The Lifetouch factor

Avalon Portraits’ billboard has drawn attention—as well as a cease and desist order from Lifetouch.

Avalon Portraits’ billboard has drawn attention—as well as a cease and desist order from Lifetouch.

Photo By Robert Speer

Someone recently dropped off a flier at the CN&R offices. It’s mostly text, but it does have one large photo, of a middle-aged man in a suit who’s scowling and wagging an index finger at the reader. Above the photo a headline reads: “YEARBOOK PICTURE SCANDAL.”

The text asks, “Who is this man, and why is he making you go to Lifetouch for YOUR portraits?…

"'The Man’ isn’t paying for your photos. ‘The Man’ doesn’t have to live with your photos for the rest of his life. Don’t settle for less than the best because ‘The Man’ tells you where to have your photos made.”

Who was “The Man"? And what was this all about? We were intrigued.

The flyer goes on to say that “Avalon Studio has been doing award-winning senior portraits for twelve years” and then asks, “How long has it been since Lifetouch did a nice job with your portrait???”

We contacted Avalon, which is actually called Avalon Portraits. Steve Twist is its owner and, he acknowledged, the source of the flier. He now worries that people might not realize he was exaggerating for effect.

Lifetouch wasn’t pleased with the flier, either. Twist said company lawyers out of corporate headquarters in Minnesota sent him a cease-and-desist order asking that he stop distributing the flier and also take down a billboard on The Esplanade. He said he didn’t intend to pass out any more fliers and the billboard was set to come down anyway, so he ignored the letter.

A call to Lifetouch’s local manager was not returned.

Like most studio photographers in Chico, Twist competes for the senior-photo business. And, because this is the time of year when seniors begin having their pictures taken, Twist tried to let them know—in the most creative way he could—that they have an alternative to Lifetouch, the nationwide corporation that happens to have one of its big processing laboratories in Chico.

The intensity of the competition to do yearbook photos is ironic, given that the photo studios do them for free—and even contribute some money to the schools. But the pictures are a way for photographers to sell students packages of senior photos to give to friends and relatives, explained Twist: “That’s how we make our money.”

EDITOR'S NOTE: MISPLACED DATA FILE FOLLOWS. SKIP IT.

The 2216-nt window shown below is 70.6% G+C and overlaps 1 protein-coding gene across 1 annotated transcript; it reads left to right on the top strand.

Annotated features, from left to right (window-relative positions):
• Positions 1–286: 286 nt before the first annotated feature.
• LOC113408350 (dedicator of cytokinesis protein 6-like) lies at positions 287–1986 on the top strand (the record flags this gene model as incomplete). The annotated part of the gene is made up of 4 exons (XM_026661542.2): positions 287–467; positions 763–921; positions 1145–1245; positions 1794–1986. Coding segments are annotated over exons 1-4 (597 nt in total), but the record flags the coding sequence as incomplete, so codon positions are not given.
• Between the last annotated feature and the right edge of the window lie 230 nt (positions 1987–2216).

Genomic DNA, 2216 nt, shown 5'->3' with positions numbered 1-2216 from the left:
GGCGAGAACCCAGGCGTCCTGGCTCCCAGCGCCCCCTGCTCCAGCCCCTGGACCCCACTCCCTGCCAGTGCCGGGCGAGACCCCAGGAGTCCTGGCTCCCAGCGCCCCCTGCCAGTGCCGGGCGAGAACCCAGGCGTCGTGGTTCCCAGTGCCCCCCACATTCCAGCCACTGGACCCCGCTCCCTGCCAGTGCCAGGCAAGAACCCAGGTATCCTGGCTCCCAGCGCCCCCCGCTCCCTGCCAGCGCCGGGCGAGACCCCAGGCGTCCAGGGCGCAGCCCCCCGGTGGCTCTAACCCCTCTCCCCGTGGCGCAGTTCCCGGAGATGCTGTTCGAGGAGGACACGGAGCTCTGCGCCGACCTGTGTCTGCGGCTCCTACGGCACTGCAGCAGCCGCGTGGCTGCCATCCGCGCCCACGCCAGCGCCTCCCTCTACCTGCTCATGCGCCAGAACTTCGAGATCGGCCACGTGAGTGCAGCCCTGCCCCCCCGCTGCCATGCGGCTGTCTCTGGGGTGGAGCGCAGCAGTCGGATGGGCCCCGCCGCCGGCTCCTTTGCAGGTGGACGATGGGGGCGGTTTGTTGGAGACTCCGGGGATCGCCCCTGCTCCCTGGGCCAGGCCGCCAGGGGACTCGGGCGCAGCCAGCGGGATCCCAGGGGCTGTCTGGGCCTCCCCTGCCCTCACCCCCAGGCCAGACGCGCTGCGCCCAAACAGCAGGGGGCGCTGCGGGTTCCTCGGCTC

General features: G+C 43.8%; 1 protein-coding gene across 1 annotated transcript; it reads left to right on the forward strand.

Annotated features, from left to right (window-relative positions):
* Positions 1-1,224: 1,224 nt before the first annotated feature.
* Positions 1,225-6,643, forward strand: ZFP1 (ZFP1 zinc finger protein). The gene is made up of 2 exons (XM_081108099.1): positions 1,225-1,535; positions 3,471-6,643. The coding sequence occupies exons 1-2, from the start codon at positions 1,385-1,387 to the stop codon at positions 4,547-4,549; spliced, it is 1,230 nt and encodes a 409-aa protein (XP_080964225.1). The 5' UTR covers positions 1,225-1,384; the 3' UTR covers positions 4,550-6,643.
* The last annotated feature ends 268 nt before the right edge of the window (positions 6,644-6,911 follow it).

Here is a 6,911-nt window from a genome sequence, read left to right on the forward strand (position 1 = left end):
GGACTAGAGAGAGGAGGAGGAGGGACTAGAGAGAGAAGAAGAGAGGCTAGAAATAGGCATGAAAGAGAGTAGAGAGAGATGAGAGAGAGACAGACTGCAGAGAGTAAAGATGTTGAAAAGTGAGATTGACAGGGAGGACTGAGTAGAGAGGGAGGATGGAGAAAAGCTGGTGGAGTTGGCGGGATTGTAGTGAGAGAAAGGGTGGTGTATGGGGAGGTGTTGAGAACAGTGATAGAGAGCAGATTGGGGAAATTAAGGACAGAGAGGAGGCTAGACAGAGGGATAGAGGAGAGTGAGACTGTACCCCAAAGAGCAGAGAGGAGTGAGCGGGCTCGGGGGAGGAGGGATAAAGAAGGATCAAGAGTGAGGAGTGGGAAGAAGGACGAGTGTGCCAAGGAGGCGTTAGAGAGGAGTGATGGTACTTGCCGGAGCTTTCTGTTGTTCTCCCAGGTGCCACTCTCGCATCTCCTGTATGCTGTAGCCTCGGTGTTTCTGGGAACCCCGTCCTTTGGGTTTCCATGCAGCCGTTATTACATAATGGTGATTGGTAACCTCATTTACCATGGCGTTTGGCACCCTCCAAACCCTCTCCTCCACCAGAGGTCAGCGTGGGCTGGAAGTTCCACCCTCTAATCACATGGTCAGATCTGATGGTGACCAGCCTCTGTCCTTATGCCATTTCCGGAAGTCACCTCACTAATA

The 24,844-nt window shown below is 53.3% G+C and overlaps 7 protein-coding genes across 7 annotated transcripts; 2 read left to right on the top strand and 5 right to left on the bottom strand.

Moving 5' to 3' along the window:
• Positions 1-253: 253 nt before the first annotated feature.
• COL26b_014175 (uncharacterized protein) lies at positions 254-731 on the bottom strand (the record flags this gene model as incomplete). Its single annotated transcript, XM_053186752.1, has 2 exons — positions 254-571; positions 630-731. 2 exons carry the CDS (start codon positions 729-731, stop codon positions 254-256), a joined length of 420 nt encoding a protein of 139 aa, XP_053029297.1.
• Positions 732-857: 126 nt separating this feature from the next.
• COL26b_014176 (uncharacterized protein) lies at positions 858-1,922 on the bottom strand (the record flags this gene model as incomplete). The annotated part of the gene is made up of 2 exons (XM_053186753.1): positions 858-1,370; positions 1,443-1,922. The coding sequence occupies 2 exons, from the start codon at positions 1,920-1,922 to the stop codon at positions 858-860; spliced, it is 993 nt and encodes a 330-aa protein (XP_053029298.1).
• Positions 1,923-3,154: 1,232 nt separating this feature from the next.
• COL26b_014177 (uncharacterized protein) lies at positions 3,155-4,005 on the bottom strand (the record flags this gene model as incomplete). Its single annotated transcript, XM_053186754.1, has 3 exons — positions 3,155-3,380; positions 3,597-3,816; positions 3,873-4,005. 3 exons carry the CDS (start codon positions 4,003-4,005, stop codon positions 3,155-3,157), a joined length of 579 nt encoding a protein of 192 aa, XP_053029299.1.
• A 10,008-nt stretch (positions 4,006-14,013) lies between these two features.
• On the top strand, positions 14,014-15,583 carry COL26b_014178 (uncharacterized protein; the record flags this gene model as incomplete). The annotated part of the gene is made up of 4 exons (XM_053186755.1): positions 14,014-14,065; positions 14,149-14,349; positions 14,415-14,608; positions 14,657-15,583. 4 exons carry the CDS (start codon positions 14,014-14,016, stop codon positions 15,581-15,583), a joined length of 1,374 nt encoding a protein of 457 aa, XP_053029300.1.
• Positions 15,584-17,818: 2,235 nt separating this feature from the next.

Karen Elizabeth, another studio photographer in town, added that the yearbook photo also gives photographers a way to establish a relationship with customers that can lead to other business later on, such as wedding or baby photos.

Both believe that local studio photographers take better pictures than Lifetouch does, as well as provide young people an opportunity to experience a real studio environment.

Another thing that bothers them is that Lifetouch requires a $50 deposit before letting students see their pictures so they can select the one they want to go in the yearbook. “I was always told I couldn’t charge a thing,” Karen Elizabeth said. “Free session, free picking—that was it.”

To the principals at the two high schools, however, Lifetouch offers a much more comprehensive package than the local studios do. Both schools use a computerized information system called SASI that enables them to keep identification photos of every student on file, and they say the big company has responded to the challenges of the digital age better than the smaller ones.

“Lifetouch’s package is very compatible with our system,” explained Jim Hanlon, principal at Chico High. Lifetouch has a sophisticated, standardized system that allows for seamless downloading onto school computers and hand-held devices, as well.

“That way, if a student has a problem at a game or other activity, we can identify him and readily contact his parents,” Hanlon said. Lifetouch also takes sports and dances photos for the schools, he said.

Mike Rupp, principal at Pleasant Valley, explained that his school’s part of the deal with Lifetouch was merely to provide advertising materials to the parents, in case they wished to order more photos. In return, the school receives a wealth of services from Lifetouch at no cost. He said he and the yearbook advisor are both very happy with the arrangement.

Steve Twist and Karen Elizabeth say they’re fine with that. But seniors should remember, they say, that students can get their yearbook pictures done by Lifetouch and then come to them for high-quality senior photos—at competitive prices.